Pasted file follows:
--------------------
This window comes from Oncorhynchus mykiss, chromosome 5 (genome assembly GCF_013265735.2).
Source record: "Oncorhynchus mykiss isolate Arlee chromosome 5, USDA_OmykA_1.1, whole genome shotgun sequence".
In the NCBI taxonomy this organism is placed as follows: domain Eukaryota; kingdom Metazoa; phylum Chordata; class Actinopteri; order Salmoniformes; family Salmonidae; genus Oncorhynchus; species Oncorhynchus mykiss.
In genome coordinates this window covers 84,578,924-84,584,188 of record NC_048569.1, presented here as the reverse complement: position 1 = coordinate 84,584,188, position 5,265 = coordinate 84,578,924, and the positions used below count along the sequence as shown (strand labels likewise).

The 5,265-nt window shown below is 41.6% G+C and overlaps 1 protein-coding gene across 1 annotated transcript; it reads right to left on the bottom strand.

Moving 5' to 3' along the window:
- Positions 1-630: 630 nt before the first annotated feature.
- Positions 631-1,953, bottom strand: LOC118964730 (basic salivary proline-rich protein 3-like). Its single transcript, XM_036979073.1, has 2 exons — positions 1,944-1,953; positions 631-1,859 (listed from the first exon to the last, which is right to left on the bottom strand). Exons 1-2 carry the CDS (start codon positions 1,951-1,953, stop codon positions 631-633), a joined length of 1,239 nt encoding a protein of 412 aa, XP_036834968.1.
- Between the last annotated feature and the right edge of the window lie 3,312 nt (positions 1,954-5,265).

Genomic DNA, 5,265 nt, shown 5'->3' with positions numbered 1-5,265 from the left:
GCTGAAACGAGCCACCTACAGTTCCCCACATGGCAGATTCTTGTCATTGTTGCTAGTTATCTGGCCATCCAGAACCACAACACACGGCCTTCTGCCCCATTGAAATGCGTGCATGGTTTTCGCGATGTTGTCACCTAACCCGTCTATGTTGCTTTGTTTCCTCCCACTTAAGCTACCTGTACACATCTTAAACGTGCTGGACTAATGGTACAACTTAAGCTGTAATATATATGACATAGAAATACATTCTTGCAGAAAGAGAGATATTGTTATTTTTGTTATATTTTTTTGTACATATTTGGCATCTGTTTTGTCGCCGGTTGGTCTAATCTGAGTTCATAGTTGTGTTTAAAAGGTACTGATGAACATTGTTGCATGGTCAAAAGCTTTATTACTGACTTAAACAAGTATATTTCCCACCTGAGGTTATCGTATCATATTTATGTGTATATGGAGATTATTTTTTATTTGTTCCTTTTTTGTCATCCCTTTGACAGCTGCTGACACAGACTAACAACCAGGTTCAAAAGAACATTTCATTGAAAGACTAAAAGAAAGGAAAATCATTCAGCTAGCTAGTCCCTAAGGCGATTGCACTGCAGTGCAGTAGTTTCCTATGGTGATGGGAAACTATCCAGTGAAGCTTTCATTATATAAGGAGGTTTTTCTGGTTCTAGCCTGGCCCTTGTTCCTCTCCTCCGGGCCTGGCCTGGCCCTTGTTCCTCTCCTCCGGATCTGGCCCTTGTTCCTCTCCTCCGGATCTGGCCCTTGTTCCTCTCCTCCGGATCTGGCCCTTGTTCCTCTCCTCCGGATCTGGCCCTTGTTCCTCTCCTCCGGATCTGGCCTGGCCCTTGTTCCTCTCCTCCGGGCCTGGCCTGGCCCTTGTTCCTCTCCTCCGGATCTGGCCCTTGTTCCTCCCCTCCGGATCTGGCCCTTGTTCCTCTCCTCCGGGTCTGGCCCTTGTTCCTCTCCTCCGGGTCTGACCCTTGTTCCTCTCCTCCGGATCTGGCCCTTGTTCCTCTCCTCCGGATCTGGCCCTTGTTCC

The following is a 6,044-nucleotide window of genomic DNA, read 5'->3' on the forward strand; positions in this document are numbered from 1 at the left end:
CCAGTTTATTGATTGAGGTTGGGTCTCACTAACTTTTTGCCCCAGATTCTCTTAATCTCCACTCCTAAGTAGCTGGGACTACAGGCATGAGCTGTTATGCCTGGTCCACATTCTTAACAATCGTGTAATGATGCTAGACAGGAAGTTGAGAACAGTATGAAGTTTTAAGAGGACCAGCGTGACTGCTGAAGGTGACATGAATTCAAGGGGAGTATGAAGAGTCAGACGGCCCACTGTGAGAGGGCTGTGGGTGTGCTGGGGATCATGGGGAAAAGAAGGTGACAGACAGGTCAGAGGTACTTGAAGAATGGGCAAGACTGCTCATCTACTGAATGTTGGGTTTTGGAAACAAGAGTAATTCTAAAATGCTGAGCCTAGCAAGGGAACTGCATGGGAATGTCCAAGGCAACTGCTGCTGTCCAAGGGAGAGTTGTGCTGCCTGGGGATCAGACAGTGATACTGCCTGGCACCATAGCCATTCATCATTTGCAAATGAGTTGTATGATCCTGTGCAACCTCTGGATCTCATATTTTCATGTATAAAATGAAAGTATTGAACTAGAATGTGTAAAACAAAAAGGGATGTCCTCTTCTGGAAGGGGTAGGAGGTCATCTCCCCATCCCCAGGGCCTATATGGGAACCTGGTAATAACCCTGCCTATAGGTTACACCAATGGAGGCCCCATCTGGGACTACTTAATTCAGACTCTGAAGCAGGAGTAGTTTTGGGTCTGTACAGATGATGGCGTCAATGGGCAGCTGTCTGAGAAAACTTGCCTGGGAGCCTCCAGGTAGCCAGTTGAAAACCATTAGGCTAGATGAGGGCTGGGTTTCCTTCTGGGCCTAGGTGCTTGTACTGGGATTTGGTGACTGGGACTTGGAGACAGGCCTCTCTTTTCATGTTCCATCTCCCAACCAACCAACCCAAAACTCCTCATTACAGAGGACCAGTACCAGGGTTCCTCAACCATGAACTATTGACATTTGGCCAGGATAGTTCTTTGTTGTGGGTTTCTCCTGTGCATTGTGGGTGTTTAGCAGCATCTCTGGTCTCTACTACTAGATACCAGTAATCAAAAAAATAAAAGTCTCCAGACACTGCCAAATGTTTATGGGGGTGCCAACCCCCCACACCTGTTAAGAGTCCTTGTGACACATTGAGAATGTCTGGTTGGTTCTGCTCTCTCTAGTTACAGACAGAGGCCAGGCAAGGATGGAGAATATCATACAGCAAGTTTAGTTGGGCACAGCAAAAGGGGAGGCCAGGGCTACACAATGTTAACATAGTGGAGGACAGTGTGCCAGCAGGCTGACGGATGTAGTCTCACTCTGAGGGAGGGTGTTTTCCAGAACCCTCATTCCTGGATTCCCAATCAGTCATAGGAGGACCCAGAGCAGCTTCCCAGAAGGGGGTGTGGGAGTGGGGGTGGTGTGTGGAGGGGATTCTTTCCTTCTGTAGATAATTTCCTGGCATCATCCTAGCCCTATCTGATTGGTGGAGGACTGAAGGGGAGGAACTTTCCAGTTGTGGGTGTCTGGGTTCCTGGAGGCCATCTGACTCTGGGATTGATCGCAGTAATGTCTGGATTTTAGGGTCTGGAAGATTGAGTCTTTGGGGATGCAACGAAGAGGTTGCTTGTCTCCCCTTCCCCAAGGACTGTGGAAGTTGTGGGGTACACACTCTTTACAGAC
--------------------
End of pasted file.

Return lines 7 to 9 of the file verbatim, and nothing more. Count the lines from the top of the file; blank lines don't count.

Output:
- Positions 1-630: 630 nt before the first annotated feature.
- Positions 631-1,953, bottom strand: LOC118964730 (basic salivary proline-rich protein 3-like). Its single transcript, XM_036979073.1, has 2 exons — positions 1,944-1,953; positions 631-1,859 (listed from the first exon to the last, which is right to left on the bottom strand). Exons 1-2 carry the CDS (start codon positions 1,951-1,953, stop codon positions 631-633), a joined length of 1,239 nt encoding a protein of 412 aa, XP_036834968.1.
- Between the last annotated feature and the right edge of the window lie 3,312 nt (positions 1,954-5,265).